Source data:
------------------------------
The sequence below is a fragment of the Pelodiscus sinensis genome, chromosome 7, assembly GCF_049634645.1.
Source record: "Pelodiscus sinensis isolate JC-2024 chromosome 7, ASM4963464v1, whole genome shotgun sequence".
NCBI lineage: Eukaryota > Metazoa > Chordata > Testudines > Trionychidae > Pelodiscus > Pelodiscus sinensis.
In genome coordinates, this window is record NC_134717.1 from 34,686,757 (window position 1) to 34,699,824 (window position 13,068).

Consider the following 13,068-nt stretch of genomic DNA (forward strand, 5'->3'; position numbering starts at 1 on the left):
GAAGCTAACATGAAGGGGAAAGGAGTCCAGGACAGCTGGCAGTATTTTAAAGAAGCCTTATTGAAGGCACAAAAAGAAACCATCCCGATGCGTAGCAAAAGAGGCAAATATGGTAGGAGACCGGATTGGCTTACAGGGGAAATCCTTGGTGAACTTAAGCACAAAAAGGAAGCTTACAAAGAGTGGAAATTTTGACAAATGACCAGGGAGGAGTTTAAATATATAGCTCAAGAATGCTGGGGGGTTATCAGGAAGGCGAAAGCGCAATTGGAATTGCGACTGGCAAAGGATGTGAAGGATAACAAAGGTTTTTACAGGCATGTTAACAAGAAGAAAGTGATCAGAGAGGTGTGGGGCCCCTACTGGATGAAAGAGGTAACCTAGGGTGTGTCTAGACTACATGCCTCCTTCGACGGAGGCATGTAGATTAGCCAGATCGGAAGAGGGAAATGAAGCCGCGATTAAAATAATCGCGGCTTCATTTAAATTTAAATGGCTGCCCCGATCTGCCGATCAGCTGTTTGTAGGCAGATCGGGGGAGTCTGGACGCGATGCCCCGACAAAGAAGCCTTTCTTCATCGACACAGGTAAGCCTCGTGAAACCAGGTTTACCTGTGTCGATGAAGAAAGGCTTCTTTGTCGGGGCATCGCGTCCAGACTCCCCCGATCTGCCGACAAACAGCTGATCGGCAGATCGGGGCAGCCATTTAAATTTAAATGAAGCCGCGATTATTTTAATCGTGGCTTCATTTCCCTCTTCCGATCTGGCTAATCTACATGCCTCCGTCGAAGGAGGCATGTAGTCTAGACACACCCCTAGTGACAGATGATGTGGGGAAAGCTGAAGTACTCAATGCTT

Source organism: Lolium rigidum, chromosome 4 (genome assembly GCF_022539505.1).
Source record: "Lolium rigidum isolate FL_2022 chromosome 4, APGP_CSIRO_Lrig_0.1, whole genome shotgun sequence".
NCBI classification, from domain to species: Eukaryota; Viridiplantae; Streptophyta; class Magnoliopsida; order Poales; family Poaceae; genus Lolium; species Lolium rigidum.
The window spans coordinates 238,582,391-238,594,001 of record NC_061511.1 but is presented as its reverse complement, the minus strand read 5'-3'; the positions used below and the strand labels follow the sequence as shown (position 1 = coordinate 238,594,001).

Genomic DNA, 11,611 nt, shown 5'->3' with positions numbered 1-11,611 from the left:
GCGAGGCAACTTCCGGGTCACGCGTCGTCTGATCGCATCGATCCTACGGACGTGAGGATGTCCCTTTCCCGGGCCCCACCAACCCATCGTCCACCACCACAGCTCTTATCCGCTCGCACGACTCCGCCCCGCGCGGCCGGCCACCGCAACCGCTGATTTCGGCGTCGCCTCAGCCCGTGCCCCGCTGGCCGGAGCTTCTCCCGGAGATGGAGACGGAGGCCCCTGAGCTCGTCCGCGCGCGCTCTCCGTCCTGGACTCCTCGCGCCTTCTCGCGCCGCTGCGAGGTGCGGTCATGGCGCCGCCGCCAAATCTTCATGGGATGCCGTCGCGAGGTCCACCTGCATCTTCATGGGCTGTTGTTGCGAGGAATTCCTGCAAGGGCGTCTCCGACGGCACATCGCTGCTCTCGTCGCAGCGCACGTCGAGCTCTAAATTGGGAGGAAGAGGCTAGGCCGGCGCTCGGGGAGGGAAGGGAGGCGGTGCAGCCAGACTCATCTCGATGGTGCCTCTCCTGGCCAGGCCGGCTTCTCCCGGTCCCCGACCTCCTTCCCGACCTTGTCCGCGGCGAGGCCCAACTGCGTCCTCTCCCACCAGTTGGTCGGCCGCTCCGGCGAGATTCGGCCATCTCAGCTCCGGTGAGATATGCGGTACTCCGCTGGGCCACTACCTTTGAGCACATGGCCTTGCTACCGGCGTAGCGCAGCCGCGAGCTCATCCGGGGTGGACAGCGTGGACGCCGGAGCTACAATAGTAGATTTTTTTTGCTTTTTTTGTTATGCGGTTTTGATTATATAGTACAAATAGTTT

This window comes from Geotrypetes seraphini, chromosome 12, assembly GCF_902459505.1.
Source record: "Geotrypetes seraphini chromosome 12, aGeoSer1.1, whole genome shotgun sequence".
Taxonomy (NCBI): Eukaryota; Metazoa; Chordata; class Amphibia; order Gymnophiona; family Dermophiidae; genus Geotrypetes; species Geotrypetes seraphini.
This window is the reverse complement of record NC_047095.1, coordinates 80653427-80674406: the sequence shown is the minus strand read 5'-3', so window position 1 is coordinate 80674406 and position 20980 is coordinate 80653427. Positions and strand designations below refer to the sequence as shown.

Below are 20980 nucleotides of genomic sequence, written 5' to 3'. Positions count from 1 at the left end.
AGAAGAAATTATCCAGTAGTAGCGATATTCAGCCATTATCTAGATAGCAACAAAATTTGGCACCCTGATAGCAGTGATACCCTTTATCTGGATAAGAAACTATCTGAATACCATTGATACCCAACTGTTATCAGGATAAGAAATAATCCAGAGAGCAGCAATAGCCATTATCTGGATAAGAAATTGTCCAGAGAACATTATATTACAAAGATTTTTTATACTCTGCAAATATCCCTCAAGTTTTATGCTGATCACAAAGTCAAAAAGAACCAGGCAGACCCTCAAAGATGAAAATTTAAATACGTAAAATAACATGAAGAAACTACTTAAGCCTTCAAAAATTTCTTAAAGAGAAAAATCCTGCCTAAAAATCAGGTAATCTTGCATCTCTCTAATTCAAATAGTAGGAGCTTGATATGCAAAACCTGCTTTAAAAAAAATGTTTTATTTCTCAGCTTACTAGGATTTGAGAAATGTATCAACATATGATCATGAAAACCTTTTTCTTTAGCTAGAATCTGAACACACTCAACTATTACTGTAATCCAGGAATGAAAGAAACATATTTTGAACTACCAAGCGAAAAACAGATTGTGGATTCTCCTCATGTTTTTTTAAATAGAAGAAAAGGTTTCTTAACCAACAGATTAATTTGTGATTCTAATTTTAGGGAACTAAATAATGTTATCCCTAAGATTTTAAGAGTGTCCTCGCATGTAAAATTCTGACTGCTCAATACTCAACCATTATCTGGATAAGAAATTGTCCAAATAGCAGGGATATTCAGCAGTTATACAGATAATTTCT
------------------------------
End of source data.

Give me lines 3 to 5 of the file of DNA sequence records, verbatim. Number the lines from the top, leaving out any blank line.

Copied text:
NCBI lineage: Eukaryota > Metazoa > Chordata > Testudines > Trionychidae > Pelodiscus > Pelodiscus sinensis.
In genome coordinates, this window is record NC_134717.1 from 34,686,757 (window position 1) to 34,699,824 (window position 13,068).

Consider the following 13,068-nt stretch of genomic DNA (forward strand, 5'->3'; position numbering starts at 1 on the left):